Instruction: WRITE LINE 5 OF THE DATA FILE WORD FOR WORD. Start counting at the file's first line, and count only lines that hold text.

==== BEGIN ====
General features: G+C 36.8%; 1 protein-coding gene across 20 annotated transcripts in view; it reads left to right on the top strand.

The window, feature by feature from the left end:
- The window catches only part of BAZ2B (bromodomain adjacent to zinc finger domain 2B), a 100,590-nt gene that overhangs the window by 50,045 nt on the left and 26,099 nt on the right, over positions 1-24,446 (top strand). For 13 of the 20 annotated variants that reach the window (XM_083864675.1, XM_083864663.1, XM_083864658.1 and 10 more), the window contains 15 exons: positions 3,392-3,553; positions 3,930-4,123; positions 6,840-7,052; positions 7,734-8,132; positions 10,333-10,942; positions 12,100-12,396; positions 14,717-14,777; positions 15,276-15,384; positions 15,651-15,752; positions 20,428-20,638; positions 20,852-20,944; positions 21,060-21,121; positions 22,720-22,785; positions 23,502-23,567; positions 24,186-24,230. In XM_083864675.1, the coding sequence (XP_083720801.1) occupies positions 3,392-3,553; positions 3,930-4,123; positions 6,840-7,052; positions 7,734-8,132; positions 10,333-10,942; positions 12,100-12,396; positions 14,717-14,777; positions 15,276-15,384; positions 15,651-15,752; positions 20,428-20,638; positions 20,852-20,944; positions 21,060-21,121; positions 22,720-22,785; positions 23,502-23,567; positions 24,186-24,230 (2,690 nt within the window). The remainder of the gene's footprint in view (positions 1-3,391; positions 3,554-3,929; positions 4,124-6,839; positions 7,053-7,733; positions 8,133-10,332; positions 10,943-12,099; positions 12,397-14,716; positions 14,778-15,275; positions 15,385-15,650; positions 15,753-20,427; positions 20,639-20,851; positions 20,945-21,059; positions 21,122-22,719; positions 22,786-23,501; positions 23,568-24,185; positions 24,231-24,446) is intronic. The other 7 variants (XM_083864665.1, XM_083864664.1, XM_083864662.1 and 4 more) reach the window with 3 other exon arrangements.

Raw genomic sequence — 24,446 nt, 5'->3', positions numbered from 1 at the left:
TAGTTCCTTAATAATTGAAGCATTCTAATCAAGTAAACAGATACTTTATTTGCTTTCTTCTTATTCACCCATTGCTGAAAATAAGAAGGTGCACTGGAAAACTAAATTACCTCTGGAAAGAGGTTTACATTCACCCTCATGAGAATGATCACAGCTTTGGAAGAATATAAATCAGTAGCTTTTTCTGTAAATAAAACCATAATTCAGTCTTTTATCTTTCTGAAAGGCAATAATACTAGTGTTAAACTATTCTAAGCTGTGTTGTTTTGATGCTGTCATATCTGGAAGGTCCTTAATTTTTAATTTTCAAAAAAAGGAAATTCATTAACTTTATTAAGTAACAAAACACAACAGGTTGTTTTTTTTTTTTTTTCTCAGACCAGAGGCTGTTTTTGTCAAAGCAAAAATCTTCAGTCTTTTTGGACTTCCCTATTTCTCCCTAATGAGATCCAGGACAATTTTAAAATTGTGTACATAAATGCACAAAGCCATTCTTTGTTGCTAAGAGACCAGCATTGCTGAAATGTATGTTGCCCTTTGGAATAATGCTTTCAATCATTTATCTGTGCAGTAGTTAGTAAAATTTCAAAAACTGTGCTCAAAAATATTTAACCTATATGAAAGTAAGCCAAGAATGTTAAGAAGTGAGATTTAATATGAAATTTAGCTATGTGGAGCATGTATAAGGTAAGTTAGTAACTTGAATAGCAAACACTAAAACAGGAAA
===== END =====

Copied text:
TAGTTCCTTAATAATTGAAGCATTCTAATCAAGTAAACAGATACTTTATTTGCTTTCTTCTTATTCACCCATTGCTGAAAATAAGAAGGTGCACTGGAAAACTAAATTACCTCTGGAAAGAGGTTTACATTCACCCTCATGAGAATGATCACAGCTTTGGAAGAATATAAATCAGTAGCTTTTTCTGTAAATAAAACCATAATTCAGTCTTTTATCTTTCTGAAAGGCAATAATACTAGTGTTAAACTATTCTAAGCTGTGTTGTTTTGATGCTGTCATATCTGGAAGGTCCTTAATTTTTAATTTTCAAAAAAAGGAAATTCATTAACTTTATTAAGTAACAAAACACAACAGGTTGTTTTTTTTTTTTTTTCTCAGACCAGAGGCTGTTTTTGTCAAAGCAAAAATCTTCAGTCTTTTTGGACTTCCCTATTTCTCCCTAATGAGATCCAGGACAATTTTAAAATTGTGTACATAAATGCACAAAGCCATTCTTTGTTGCTAAGAGACCAGCATTGCTGAAATGTATGTTGCCCTTTGGAATAATGCTTTCAATCATTTATCTGTGCAGTAGTTAGTAAAATTTCAAAAACTGTGCTCAAAAATATTTAACCTATATGAAAGTAAGCCAAGAATGTTAAGAAGTGAGATTTAATATGAAATTTAGCTATGTGGAGCATGTATAAGGTAAGTTAGTAACTTGAATAGCAAACACTAAAACAGGAAA